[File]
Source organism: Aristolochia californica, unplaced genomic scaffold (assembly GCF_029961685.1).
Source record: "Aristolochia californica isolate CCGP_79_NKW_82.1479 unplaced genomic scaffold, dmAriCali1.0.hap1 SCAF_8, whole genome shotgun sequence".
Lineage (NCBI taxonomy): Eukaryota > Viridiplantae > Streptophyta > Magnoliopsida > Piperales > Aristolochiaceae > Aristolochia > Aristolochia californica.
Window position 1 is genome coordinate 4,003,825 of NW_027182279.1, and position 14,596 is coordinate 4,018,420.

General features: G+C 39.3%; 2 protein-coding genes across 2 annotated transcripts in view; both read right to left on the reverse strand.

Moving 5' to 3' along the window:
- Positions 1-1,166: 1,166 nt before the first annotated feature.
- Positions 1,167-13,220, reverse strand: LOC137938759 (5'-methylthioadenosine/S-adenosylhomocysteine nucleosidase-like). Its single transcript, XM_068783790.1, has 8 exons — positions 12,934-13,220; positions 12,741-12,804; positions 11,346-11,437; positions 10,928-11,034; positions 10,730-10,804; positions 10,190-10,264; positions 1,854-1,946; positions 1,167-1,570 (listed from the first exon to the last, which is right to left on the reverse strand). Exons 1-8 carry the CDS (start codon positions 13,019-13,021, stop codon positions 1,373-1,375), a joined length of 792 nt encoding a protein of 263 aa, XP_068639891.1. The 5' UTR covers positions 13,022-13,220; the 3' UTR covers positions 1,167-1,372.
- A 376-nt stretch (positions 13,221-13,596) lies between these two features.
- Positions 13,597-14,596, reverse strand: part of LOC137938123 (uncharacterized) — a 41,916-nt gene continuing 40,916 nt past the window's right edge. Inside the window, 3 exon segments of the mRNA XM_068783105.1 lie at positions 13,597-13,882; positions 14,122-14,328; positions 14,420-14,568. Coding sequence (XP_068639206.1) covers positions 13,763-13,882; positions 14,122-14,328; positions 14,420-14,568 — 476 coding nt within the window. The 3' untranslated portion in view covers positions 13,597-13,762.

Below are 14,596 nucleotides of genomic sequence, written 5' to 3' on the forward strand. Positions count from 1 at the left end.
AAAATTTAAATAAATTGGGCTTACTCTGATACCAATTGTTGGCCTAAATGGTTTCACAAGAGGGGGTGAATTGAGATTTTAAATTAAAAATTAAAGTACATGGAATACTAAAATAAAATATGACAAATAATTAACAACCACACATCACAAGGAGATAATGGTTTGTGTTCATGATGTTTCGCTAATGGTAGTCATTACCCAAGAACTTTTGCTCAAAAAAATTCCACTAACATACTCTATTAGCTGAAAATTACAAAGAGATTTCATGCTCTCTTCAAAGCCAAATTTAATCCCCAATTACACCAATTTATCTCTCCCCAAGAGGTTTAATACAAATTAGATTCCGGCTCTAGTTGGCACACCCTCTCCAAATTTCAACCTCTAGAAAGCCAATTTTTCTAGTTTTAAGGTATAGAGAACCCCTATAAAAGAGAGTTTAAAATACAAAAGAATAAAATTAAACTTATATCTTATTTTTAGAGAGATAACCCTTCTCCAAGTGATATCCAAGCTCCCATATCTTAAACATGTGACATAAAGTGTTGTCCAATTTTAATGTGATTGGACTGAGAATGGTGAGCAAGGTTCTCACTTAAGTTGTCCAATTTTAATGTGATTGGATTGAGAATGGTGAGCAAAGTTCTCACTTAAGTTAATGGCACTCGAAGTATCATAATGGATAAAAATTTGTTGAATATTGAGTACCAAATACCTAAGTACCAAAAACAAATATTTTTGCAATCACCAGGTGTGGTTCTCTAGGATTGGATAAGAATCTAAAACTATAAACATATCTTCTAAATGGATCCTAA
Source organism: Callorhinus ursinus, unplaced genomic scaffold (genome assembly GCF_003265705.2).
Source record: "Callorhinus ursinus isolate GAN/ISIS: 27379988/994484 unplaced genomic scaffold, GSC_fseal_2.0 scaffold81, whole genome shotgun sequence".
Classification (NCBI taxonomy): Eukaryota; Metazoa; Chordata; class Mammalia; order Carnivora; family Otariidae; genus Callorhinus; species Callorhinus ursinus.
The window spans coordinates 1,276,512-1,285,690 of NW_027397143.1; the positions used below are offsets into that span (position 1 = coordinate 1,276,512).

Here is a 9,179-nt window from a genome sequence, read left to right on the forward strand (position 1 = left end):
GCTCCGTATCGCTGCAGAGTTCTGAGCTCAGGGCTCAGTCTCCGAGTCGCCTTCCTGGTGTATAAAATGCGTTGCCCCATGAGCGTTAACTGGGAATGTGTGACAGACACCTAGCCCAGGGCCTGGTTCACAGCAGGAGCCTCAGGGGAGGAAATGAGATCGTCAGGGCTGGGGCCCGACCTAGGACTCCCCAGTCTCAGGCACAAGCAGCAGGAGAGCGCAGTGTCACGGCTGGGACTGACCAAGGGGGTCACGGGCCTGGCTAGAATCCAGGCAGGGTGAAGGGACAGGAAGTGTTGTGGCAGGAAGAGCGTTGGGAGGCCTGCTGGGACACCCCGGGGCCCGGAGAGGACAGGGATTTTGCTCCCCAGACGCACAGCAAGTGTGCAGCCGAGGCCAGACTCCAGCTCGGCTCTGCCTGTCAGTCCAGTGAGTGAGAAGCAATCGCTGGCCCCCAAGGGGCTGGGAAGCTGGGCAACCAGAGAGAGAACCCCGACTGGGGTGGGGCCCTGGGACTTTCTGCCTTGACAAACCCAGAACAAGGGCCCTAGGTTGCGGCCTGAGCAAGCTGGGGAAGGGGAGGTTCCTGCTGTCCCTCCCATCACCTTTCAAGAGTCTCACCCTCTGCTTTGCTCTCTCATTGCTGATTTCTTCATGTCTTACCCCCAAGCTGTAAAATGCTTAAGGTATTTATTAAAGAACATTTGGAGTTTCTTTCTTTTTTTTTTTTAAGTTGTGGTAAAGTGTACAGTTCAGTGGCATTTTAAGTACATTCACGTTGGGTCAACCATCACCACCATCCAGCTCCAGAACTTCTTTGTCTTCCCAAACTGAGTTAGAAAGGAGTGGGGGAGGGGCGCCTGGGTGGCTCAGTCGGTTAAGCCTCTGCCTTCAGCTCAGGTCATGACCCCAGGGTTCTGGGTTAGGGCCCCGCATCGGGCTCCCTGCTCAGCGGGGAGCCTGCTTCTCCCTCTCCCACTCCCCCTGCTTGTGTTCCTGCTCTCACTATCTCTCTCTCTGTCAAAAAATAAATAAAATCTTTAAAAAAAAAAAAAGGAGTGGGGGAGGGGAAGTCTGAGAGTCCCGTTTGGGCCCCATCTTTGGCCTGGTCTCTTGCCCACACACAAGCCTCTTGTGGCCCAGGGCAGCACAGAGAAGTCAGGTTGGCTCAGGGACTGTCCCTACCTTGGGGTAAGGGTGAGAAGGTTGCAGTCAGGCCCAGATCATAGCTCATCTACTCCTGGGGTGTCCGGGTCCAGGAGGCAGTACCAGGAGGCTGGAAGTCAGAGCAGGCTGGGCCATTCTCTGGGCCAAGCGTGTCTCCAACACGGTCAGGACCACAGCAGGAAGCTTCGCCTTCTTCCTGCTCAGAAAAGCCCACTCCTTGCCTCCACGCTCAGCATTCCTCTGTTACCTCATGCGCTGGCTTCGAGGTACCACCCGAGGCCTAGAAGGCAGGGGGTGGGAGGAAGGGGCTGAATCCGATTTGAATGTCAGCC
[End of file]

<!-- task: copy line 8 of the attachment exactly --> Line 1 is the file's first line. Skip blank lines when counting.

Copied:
- Positions 1,167-13,220, reverse strand: LOC137938759 (5'-methylthioadenosine/S-adenosylhomocysteine nucleosidase-like). Its single transcript, XM_068783790.1, has 8 exons — positions 12,934-13,220; positions 12,741-12,804; positions 11,346-11,437; positions 10,928-11,034; positions 10,730-10,804; positions 10,190-10,264; positions 1,854-1,946; positions 1,167-1,570 (listed from the first exon to the last, which is right to left on the reverse strand). Exons 1-8 carry the CDS (start codon positions 13,019-13,021, stop codon positions 1,373-1,375), a joined length of 792 nt encoding a protein of 263 aa, XP_068639891.1. The 5' UTR covers positions 13,022-13,220; the 3' UTR covers positions 1,167-1,372.